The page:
Water electrolysis comprises the splitting of water molecules into their constituent parts (H2 and O2) by passage of an electrical current.
There are two main electrolyser technologies – alkaline, which contain liquid electrolytes (potassium or sodium hydroxide), and solid polymer electrolyte electrolysers (PEM).
Besides the electrolyser unit, an on-site station generating hydrogen by electrolysis requires water purification systems and a hydrogen purification and drier unit to treat the hydrogen produced.
Many electrolysers generate hydrogen at relatively low pressure, e.g. 10 to 25 bar, so further compression is required to elevate the pressure to storage pressures.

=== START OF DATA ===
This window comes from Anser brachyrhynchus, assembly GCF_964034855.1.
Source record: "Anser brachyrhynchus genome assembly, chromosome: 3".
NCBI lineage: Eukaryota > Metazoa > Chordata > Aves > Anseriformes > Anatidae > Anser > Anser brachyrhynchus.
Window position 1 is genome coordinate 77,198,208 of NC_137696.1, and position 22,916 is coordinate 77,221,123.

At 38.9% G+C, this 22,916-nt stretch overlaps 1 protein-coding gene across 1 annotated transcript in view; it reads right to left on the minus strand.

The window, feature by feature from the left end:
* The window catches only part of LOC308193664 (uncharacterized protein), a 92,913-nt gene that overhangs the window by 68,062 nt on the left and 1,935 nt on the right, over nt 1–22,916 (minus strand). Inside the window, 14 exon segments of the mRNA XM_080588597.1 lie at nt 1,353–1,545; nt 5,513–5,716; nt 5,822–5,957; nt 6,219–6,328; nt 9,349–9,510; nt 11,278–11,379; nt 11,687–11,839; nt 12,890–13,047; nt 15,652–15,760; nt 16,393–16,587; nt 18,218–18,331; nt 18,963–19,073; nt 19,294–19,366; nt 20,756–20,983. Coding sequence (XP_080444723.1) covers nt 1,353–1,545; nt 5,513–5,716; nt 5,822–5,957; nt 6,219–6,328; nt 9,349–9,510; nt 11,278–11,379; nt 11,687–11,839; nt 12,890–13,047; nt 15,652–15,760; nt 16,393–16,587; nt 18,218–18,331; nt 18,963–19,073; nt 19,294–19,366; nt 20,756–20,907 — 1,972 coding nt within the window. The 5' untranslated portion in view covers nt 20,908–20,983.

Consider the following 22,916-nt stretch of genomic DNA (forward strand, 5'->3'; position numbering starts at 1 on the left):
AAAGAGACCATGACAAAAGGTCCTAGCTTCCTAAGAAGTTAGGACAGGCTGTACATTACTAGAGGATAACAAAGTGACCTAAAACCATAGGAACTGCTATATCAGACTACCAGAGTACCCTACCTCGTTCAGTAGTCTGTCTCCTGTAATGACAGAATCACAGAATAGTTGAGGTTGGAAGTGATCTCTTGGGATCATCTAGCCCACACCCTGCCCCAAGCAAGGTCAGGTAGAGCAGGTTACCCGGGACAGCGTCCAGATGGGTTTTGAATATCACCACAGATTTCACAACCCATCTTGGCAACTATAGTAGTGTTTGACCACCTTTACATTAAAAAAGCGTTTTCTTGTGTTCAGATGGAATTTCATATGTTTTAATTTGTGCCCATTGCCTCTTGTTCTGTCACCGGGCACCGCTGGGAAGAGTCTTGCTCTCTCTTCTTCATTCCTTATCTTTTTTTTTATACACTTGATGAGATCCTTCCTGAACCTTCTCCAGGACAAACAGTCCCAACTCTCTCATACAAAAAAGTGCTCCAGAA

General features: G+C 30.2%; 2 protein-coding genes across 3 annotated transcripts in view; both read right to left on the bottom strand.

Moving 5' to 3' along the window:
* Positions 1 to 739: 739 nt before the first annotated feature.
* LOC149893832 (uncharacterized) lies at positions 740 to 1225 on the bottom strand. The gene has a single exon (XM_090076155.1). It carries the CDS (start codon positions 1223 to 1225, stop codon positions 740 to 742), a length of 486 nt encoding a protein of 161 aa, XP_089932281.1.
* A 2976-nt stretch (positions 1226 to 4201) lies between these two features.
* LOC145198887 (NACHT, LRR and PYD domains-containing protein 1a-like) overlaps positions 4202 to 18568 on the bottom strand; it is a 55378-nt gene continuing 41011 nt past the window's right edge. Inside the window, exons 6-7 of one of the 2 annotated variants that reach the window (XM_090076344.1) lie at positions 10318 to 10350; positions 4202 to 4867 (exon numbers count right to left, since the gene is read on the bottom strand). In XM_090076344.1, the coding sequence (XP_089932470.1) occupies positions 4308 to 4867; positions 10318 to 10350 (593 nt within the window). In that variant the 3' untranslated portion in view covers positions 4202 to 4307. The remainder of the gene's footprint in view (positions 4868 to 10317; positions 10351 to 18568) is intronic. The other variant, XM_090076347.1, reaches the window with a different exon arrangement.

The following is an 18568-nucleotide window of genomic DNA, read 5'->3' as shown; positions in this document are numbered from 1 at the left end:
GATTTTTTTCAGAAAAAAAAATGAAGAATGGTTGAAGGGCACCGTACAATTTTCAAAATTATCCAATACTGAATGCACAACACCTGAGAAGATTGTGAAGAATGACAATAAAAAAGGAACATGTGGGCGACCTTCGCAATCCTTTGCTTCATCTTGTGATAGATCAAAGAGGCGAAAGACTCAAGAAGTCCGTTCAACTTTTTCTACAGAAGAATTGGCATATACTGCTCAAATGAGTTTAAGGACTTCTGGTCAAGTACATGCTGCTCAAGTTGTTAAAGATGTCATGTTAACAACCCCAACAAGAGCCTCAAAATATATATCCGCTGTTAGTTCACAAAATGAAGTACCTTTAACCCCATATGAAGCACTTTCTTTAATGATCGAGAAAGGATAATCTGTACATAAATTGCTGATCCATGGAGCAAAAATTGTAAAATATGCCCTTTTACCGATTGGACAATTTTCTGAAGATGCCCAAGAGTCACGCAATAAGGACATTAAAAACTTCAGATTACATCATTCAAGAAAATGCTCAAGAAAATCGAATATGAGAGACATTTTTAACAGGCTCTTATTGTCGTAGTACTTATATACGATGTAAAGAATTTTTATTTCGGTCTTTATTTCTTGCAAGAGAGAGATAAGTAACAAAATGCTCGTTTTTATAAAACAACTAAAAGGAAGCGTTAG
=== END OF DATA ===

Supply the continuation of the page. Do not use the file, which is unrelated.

Within the framework of the EU’s targets of 20% renewable energy for electricity production and 10% renewable energy in transport by 2020, on-site production of hydrogen via electrolysis from renewable energy sources is an attractive solution. The use of hydrogen as a clean energy carrier, enables storage of large quantities of energy for longer periods of time, and can play an important role in stabilising the grid when the contribution of highly intermittent energy sources increases.
If this electricity is produced from renewable energy, the resulting hydrogen is “green” and “zero- emission from well to wheel.